Wizard’s First Rule (Sword of Truth #1) ★★☆☆☆

wizardsfirstrule (Custom)This review is written with a GPL 4.0 license and the rights contained therein shall supersede all TOS by any and all websites in regards to copying and sharing without proper authorization and permissions. Crossposted at WordPress, Blogspot & Librarything by Bookstooge’s Exalted Permission
Title: Wizard’s First Rule
Series: Sword of Truth #1
Author: Terry Goodkind
Rating: 2 of 5 Stars
Genre: Fantasy
Pages: 852
Format: Digital Edition

 

Synopsis:

Richard Cypher, still dealing with his father being brutally murdered, and forbidden from investigating by his elder brother who is about to become the most powerful man in Westland, rescues a young woman from the clutches of four men. Her name is Kahlan.

Kahlan is from the Midlands, a land where magic abounds and that is cutoff from Westland by the Border, a magical construct. But the Border between the Midlands and D’Hara has already fallen and Lord Rahl, lord of D’Hara, has taken over the Midlands. A prophecy says that Kahlan will find the Seeker, the wielder of the Sword of Truth, in the Westlands. This Seeker can only be appointed by the last remaining wizard, a wizard so powerful that he cast a spell that made everyone in the entire world forget his name and his face.

Richard takes Kahlan to his old friend Zed, a rascally old man who has trained Richard throughout the years in woodcraft and various other skills. Richard does something or other that makes it obvious that he is the Seeker Kahlan is looking for, but where will they find an unkown wizard who has the Sword of Truth to give to Richard? Oh wait…

Richard, Kahlan and Zed are on the run, as Lord Rahl is able to send magical creatures across the Border to hunt down Kahlan. Richard has memorized a secret book and Lord Rahl has done some magical stuff with some magical boxes. These boxes will either give Lord Rahl complete power, certain death or the destruction of all living things. Only Richard knows the correct box to pick.

Lord Rahl pulls shenanigans and ends up with everybody at his castle. Everyone is so busy trying to protect everybody else that they give Lord Rahl exactly what he wants. He opens a Box of Orden, only Richard, being such a super smart Seeker, tricked him. Lord Rahl dies and it is revealed that Richard Cypher is actually the son of Lord Rahl and the grandson of the Wizard Zeddicus. Long Live the Good Lord Rahl!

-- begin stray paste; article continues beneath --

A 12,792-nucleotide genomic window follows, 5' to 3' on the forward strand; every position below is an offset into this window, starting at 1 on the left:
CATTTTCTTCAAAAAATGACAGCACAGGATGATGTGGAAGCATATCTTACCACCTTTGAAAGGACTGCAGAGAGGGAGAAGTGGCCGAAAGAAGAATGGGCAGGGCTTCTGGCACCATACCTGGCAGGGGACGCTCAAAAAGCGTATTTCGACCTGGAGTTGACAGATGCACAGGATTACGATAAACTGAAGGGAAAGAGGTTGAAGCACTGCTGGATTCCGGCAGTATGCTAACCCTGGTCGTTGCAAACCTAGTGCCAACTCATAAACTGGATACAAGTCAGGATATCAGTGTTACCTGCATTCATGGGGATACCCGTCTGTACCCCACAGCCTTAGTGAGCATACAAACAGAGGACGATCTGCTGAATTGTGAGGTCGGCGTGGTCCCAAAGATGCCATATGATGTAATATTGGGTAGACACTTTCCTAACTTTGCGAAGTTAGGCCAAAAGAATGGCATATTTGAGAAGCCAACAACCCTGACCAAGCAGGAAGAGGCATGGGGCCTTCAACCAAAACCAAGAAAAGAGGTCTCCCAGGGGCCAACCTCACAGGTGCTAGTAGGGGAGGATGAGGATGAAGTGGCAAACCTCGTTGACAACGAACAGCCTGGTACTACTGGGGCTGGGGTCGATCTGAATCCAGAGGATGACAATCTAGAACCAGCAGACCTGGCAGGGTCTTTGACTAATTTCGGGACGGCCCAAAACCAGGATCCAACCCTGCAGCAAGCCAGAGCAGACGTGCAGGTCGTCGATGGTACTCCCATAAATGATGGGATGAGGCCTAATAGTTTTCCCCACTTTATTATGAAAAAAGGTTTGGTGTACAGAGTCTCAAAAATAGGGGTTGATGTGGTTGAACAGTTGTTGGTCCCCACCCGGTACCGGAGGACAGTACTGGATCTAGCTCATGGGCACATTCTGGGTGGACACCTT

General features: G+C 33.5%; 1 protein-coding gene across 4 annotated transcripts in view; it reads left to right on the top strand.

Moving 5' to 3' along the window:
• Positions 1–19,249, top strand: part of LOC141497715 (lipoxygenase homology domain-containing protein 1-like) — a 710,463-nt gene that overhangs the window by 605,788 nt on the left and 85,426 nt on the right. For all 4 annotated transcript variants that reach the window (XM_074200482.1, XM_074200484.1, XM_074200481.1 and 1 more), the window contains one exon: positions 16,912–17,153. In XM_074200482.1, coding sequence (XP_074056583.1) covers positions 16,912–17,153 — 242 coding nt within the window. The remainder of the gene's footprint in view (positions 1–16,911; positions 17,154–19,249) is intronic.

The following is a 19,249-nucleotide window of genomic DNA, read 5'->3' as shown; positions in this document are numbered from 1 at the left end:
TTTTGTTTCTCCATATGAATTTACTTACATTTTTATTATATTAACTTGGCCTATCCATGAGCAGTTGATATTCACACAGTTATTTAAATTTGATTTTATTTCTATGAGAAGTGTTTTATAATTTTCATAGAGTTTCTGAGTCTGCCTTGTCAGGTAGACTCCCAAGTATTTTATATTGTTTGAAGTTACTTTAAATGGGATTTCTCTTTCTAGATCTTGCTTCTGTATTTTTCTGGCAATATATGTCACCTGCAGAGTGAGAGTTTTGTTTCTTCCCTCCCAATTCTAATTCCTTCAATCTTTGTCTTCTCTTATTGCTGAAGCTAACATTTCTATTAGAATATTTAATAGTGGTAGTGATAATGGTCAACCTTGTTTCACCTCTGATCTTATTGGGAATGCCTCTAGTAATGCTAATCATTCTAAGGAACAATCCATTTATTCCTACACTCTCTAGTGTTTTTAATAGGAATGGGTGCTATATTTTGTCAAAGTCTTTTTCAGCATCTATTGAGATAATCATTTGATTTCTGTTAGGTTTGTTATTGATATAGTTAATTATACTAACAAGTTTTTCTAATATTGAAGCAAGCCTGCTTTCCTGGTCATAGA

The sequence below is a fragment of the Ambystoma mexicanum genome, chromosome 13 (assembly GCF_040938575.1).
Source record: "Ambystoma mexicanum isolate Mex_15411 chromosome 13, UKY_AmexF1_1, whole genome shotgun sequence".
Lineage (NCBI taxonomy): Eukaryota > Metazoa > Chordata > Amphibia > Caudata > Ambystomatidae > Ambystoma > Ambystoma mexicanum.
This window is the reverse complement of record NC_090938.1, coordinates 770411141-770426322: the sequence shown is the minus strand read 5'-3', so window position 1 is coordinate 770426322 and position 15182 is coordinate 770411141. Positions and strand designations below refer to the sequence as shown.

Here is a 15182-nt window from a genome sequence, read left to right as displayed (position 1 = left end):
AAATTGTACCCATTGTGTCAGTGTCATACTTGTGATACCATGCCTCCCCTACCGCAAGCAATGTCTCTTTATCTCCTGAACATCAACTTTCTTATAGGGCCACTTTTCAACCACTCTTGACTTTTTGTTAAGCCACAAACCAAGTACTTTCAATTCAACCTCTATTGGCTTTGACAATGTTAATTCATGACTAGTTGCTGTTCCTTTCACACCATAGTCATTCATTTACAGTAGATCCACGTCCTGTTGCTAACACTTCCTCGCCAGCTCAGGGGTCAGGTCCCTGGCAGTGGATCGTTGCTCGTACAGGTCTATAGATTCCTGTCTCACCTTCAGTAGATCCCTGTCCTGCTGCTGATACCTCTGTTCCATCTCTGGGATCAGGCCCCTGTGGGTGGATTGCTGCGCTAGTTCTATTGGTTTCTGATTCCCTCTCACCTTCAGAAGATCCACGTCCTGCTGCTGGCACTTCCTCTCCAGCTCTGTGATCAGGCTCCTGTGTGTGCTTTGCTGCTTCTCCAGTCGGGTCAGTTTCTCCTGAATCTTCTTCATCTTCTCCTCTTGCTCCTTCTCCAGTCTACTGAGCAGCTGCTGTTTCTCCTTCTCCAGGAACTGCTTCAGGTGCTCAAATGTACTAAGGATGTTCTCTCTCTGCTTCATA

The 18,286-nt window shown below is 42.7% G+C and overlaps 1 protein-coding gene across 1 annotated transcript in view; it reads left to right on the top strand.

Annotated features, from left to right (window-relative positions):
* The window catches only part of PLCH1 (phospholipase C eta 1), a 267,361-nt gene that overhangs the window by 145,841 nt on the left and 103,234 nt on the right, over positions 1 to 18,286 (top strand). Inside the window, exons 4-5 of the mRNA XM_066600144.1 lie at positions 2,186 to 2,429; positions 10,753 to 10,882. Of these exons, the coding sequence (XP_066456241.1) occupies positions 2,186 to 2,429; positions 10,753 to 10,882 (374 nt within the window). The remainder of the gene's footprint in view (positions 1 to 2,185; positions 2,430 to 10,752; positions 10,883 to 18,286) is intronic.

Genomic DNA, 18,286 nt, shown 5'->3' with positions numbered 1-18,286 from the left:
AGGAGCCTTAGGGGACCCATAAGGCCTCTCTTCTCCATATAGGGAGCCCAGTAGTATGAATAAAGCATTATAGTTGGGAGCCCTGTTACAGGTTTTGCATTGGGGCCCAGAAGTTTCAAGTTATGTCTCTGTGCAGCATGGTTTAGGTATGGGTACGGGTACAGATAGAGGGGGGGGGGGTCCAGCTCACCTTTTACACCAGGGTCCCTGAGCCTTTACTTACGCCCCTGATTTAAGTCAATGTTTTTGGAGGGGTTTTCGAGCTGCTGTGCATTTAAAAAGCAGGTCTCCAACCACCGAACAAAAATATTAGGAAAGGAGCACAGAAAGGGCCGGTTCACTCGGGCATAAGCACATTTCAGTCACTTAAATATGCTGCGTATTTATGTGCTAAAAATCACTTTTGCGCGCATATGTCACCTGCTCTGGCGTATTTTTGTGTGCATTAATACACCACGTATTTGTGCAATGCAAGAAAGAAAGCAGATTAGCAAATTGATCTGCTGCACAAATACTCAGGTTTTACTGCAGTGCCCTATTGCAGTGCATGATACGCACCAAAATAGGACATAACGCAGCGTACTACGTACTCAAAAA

My Thoughts:

Awwwww man! This went from a 5star read in ’04, on my Loved side of the 100 books of Bookstooge down to a 2 star! Folks, that is a crushing blow. I am not sure that Life itself is worth continuing. With a blow like that, my confidence is shattered, my ego destroyed and my ham-handed self-righteousness has been shish-kebabed.

Where do I start?

Well, the writing I guess. It was bad. It was clunky. It was choppy. It did not flow. When I read the words I felt like I was in a wagon going over a cobblestone road. Richard did things. Richard said things. Kahlan also did and said things. Zed AND Lord Rahl both said and did things. It felt like watching a marionette show. I have no memory of the writing being this unskilled 14 years ago. Guess I’ve matured in that time. Thank goodness!

The characters. Most of the issues with the various characters stems from the writing skill (or lack thereof) and not because of any inherent flaws in the characters. They are mainly flat without any real individuality. The romance between Richard and Kahlan has all the texture, flavor and excitement of drying cement. Zed, for being a wizard of great strength and age, is as much an idiot as Richard.

The Mord Sith. This was just disturbing this time around. A group of women broken in every single way so that pain is pleasure to them. Lord Rahl then somehow makes them able to control any magic used against them and the Mord Sith can torture the magic user until they are the Mord Sith’s slave. This was gone into in way more detail than was needed and I just felt dirty after reading it.

Everything is resolved because Richard is the golden boy. I usually like a protagonist who is capable and smart and able to handle everything thrown at him. This time though, Richard didn’t work that way for me. He’s so golden King Midas would be envious. It didn’t encourage me, it made me nauseous. It didn’t help that Goodkind uses Richard as a mouth piece and Goodkind blows the trumpet loud and long.

Overall, a very bleh read that really crushed me with how disappointed I was because of my memories.I will be removing this from the Bookstooge in 100 Books list once I find a suitable replacement to go on the “Loved” side. Way to go Goodkind, make MORE work for me almost 15 years after I read your book. You’re a real peach…

★★☆☆☆

 

bookstooge (Custom)

 

 

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I was around the 100 page mark when I realized that Terry Goodkind Richard was still harping about freewill and determinism.

Tell me a good story, not an Ayn Rand philosophy. Could not finish it.